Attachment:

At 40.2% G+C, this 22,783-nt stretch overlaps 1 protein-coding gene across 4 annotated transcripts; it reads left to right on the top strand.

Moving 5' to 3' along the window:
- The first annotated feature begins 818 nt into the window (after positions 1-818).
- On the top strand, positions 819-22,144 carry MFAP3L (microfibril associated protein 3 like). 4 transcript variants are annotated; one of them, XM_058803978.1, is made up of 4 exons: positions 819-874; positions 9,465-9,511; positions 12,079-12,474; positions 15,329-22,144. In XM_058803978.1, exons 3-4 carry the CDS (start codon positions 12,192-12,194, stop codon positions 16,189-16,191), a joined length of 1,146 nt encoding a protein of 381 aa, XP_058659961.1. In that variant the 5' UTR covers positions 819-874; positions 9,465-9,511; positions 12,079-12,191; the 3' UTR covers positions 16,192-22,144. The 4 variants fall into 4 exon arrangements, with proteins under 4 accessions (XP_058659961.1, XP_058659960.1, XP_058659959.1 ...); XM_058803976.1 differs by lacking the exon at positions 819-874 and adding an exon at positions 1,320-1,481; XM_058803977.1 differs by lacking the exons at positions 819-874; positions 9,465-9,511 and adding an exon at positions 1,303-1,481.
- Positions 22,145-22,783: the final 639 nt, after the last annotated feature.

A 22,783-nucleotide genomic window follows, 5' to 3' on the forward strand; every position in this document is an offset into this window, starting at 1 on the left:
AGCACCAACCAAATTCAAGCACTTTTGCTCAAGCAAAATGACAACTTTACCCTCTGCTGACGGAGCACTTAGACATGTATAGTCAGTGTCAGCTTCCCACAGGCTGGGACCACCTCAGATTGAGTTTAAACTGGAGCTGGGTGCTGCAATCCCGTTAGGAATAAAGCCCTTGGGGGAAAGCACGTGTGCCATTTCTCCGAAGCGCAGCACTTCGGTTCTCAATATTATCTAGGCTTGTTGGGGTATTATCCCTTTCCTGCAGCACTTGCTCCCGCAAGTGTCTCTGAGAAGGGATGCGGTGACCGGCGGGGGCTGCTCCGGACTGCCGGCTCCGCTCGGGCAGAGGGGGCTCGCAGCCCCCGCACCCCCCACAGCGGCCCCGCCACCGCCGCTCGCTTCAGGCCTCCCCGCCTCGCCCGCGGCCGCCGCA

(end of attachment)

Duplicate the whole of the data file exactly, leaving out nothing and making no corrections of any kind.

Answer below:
At 40.2% G+C, this 22,783-nt stretch overlaps 1 protein-coding gene across 4 annotated transcripts; it reads left to right on the top strand.

Moving 5' to 3' along the window:
- The first annotated feature begins 818 nt into the window (after positions 1-818).
- On the top strand, positions 819-22,144 carry MFAP3L (microfibril associated protein 3 like). 4 transcript variants are annotated; one of them, XM_058803978.1, is made up of 4 exons: positions 819-874; positions 9,465-9,511; positions 12,079-12,474; positions 15,329-22,144. In XM_058803978.1, exons 3-4 carry the CDS (start codon positions 12,192-12,194, stop codon positions 16,189-16,191), a joined length of 1,146 nt encoding a protein of 381 aa, XP_058659961.1. In that variant the 5' UTR covers positions 819-874; positions 9,465-9,511; positions 12,079-12,191; the 3' UTR covers positions 16,192-22,144. The 4 variants fall into 4 exon arrangements, with proteins under 4 accessions (XP_058659961.1, XP_058659960.1, XP_058659959.1 ...); XM_058803976.1 differs by lacking the exon at positions 819-874 and adding an exon at positions 1,320-1,481; XM_058803977.1 differs by lacking the exons at positions 819-874; positions 9,465-9,511 and adding an exon at positions 1,303-1,481.
- Positions 22,145-22,783: the final 639 nt, after the last annotated feature.

A 22,783-nucleotide genomic window follows, 5' to 3' on the forward strand; every position in this document is an offset into this window, starting at 1 on the left:
AGCACCAACCAAATTCAAGCACTTTTGCTCAAGCAAAATGACAACTTTACCCTCTGCTGACGGAGCACTTAGACATGTATAGTCAGTGTCAGCTTCCCACAGGCTGGGACCACCTCAGATTGAGTTTAAACTGGAGCTGGGTGCTGCAATCCCGTTAGGAATAAAGCCCTTGGGGGAAAGCACGTGTGCCATTTCTCCGAAGCGCAGCACTTCGGTTCTCAATATTATCTAGGCTTGTTGGGGTATTATCCCTTTCCTGCAGCACTTGCTCCCGCAAGTGTCTCTGAGAAGGGATGCGGTGACCGGCGGGGGCTGCTCCGGACTGCCGGCTCCGCTCGGGCAGAGGGGGCTCGCAGCCCCCGCACCCCCCACAGCGGCCCCGCCACCGCCGCTCGCTTCAGGCCTCCCCGCCTCGCCCGCGGCCGCCGCA